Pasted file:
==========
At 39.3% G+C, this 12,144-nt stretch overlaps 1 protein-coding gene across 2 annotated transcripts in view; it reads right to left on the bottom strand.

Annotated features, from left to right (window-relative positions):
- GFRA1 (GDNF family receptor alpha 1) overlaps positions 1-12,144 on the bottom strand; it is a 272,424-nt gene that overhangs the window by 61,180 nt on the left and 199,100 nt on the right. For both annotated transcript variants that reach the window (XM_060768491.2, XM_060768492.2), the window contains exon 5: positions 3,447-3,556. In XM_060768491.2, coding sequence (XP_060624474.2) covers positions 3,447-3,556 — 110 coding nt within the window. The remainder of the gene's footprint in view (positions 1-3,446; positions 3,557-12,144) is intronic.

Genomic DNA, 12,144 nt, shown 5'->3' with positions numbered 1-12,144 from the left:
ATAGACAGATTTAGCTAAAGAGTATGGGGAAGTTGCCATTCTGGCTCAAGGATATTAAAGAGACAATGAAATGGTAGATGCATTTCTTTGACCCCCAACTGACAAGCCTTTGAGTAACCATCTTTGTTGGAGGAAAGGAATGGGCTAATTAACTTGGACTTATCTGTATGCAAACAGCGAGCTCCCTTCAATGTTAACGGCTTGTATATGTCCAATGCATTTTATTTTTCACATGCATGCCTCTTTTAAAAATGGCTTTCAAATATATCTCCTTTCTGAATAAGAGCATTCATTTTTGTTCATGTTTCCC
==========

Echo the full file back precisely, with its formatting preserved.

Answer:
At 39.3% G+C, this 12,144-nt stretch overlaps 1 protein-coding gene across 2 annotated transcripts in view; it reads right to left on the bottom strand.

Annotated features, from left to right (window-relative positions):
- GFRA1 (GDNF family receptor alpha 1) overlaps positions 1-12,144 on the bottom strand; it is a 272,424-nt gene that overhangs the window by 61,180 nt on the left and 199,100 nt on the right. For both annotated transcript variants that reach the window (XM_060768491.2, XM_060768492.2), the window contains exon 5: positions 3,447-3,556. In XM_060768491.2, coding sequence (XP_060624474.2) covers positions 3,447-3,556 — 110 coding nt within the window. The remainder of the gene's footprint in view (positions 1-3,446; positions 3,557-12,144) is intronic.

Genomic DNA, 12,144 nt, shown 5'->3' with positions numbered 1-12,144 from the left:
ATAGACAGATTTAGCTAAAGAGTATGGGGAAGTTGCCATTCTGGCTCAAGGATATTAAAGAGACAATGAAATGGTAGATGCATTTCTTTGACCCCCAACTGACAAGCCTTTGAGTAACCATCTTTGTTGGAGGAAAGGAATGGGCTAATTAACTTGGACTTATCTGTATGCAAACAGCGAGCTCCCTTCAATGTTAACGGCTTGTATATGTCCAATGCATTTTATTTTTCACATGCATGCCTCTTTTAAAAATGGCTTTCAAATATATCTCCTTTCTGAATAAGAGCATTCATTTTTGTTCATGTTTCCC